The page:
MARC stands for MAchine-Readable Cataloging. It is a set of standards for encoding bibliographic data in a machine-readable format. The MARC format was developed in the 1960s by the Library of Congress to create a consistent and efficient way of representing bibliographic data in computer systems.
The MARC format is used to create catalog records for library materials, and it defines a specific format for encoding information such as the title, author, publication date, and call number of a book, as well as any other relevant details. The format also includes codes to indicate the type of material (e.g. book, map, etc.) and the specific fields used to describe it.
MARC records are used by libraries to create their catalogs, and they are also used to share bibliographic data between libraries. The MARC format has been widely adopted by libraries worldwide, and it is the most widely used format for bibliographic data in libraries.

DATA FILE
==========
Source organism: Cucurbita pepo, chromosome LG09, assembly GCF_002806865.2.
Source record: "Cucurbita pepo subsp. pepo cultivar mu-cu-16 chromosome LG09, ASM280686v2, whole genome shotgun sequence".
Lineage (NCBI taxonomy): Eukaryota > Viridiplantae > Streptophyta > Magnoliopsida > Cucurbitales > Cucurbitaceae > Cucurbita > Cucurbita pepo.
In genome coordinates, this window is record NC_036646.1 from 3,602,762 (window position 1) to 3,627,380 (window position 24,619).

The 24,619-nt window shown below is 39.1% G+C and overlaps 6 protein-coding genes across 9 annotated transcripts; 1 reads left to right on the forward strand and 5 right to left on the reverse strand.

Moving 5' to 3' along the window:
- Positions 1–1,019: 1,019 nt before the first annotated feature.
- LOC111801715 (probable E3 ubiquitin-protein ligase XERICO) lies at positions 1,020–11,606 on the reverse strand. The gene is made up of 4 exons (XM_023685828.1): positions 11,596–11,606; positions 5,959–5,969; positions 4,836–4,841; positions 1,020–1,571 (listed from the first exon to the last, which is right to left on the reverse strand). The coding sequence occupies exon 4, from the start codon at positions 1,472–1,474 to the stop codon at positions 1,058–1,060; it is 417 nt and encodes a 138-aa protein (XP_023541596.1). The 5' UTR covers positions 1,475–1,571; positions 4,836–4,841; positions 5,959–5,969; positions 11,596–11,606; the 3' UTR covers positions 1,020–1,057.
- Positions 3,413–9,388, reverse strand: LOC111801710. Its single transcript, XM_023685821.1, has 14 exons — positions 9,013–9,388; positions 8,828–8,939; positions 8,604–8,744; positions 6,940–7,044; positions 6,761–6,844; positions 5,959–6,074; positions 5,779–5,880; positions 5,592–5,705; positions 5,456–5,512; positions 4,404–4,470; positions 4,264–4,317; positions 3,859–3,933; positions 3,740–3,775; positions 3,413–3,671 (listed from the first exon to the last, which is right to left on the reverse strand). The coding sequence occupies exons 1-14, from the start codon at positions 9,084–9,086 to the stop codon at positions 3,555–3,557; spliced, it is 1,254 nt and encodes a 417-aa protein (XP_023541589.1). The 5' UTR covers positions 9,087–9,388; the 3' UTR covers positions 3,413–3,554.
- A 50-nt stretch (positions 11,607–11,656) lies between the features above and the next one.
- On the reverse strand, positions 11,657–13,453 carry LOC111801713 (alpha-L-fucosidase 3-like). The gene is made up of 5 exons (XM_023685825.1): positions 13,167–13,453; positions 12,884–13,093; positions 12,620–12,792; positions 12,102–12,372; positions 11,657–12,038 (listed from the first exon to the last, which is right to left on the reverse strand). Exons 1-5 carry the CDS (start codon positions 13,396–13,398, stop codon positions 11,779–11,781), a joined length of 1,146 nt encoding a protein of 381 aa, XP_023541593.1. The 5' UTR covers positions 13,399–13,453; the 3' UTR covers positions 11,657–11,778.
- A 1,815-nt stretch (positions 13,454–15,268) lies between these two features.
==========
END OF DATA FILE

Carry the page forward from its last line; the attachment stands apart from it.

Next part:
There are two main types of MARC formats: MARC 21 and MARCXML. MARC 21 is used mainly in North America, while MARCXML is used mainly outside of North America, specifically in Europe and Asia.
In summary, MARC is an acronym that stands for MAchine-Readable Cataloging. It is a set of standards that define a specific format for encoding bibliographic data in a machine-readable format, it was developed by the Library of Congress in the 1960s to create a consistent and efficient way of representing bibliographic data in computer systems, it is widely used by libraries worldwide and it has two main formats MARC 21 and MARCXML.